A Perspective on the Moment

It’s all over the news this week that the Colorado judges who released their ruling that Trump should not be on the ballot for this election are receiving death threats. Of course I’m not surprised about that. Teri Kanefield offers some musings about the current situation in a Mastodon thread. (That’s a link to her blog and not to these comments; I’m linking to it because it is well worth reading.) Her observation on Mastodon about the response of many MAGA folks to the Colorado ruling is that it’s yet another indication that they find rulings like the one in Colorado as irrelevant. A quote from her thread:

The reality is that Trump has been found to have engaged in an insurrection and he still has the full support of the Republican Party. He now has findings of fraud, rape, and inciting an insurrection, and the Republican Party still loves him. It isn’t that they are closing their eyes to lawbreaking. It’s more than that. They are glorifying lawbreaking, which is what people do when they believe the government is not legitimate.

How do we move forward as a county when so many people in the country think that the government is illegitimate? I can imagine a one-on-one conversation involving two people with radical disagreements who are nonetheless interested in figuring out where the truth is. They articulate a particular point on which they disagree, and each of them lays out a position. Then each challenges the other to provide evidence for the position that they’re taking. So each provides evidence. Then each person asks how and why what the other person is offering as evidence is relevant. As the discussion continues (in this idealized realm), the two parties continue moving “behind” a particular claim to show what they think supports that claim. And, in an ideal realm, they eventually reach a point on which they agree. Then, standing on that point of agreement, they move back through the chain of claims, warrants, and backing, attempting to reach some agreement at each stage.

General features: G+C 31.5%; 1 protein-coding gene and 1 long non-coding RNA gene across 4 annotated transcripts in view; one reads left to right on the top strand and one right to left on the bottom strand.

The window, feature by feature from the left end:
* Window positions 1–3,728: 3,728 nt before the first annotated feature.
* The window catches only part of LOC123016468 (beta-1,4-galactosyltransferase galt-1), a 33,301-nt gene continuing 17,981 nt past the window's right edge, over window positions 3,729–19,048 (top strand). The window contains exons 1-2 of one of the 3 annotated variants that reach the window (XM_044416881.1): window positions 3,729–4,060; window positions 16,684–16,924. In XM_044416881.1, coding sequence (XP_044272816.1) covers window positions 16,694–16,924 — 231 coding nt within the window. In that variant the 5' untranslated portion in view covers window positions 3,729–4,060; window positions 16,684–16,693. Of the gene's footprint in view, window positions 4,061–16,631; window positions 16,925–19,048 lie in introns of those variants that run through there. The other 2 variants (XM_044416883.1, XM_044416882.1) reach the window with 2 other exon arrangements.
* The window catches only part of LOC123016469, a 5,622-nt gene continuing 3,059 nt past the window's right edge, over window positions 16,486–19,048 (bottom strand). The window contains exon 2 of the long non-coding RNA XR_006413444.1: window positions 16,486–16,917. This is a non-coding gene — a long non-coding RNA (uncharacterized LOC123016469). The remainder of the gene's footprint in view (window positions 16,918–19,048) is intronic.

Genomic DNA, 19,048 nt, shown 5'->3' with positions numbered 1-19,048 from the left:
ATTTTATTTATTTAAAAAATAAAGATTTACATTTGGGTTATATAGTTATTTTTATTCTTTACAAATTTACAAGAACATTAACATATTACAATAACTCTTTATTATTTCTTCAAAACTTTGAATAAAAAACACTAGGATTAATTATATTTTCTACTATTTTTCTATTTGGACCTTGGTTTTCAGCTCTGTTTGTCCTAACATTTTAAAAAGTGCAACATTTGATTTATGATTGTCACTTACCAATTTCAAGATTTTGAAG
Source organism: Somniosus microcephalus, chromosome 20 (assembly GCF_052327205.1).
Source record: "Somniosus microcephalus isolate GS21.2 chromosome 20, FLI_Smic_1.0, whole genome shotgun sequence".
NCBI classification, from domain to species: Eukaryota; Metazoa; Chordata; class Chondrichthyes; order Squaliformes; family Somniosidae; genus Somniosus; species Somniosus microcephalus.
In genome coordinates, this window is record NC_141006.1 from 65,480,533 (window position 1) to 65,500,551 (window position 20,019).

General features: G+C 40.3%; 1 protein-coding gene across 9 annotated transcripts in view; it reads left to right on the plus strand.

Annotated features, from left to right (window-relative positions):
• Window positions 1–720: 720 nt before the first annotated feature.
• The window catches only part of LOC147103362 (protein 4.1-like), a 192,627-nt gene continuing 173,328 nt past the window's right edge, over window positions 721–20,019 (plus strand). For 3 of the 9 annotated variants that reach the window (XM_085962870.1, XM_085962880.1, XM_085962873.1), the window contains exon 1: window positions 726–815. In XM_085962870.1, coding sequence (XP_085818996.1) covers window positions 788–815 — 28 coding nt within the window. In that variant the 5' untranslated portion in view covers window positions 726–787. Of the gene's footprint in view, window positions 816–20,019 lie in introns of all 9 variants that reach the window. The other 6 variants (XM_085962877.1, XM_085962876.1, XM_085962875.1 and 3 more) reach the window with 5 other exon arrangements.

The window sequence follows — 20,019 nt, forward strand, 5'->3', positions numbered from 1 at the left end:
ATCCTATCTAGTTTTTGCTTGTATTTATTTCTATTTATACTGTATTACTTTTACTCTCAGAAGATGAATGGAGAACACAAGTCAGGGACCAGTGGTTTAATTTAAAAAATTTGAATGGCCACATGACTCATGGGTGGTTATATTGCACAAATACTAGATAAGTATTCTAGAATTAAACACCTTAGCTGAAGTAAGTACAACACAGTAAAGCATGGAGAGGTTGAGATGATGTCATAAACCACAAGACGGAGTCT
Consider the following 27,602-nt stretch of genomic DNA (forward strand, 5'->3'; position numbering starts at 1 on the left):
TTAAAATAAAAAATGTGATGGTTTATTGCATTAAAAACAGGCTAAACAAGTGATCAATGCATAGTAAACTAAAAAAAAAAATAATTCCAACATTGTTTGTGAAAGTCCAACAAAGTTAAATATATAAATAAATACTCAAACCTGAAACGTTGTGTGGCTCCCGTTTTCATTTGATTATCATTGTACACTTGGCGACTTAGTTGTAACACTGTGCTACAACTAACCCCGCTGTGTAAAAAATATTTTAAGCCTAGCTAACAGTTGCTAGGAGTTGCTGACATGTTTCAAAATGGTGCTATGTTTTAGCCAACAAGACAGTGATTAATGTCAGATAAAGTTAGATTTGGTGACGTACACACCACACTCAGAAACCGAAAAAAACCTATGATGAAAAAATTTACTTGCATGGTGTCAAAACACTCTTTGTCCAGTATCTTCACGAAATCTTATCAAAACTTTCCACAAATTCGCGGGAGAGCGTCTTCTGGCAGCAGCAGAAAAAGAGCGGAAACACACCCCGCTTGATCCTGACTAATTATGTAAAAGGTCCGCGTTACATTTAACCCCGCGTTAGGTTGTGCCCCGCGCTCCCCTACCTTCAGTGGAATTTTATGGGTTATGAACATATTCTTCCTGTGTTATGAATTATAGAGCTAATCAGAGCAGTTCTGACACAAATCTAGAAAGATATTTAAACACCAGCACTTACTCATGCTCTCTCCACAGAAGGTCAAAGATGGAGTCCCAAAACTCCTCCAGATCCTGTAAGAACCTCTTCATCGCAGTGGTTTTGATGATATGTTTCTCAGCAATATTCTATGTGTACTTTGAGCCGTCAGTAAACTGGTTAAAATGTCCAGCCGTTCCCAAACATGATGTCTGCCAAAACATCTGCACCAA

Some might recognize that I’m drawing here on Stephen Toulmin’s argumentation model.

This is both abstract and, even in the simplistic scenario I’ve described, overly optimistic, and I don’t expect to see it happening on anything approaching the scale on which it would have to happen to make any difference. I fear that unless we can somehow reach a common ground on which we can stand while making crucial decisions as a community, then we have little future as a country and culture.

In an ideal world, the press could provide some basis for a common ground. I think there have been times when they’ve done that at least to a small extent. But the public media space has fractured.

We need to have conversations in which people engage meaningfully and authentically. We need to be willing to respond to others’ challenges to our claims by offering evidence for our claims and we need to be willing to question that evidence. A conversation is not going to be very helpful if either responds “because I like what they say.” But I fear that that’s where we are.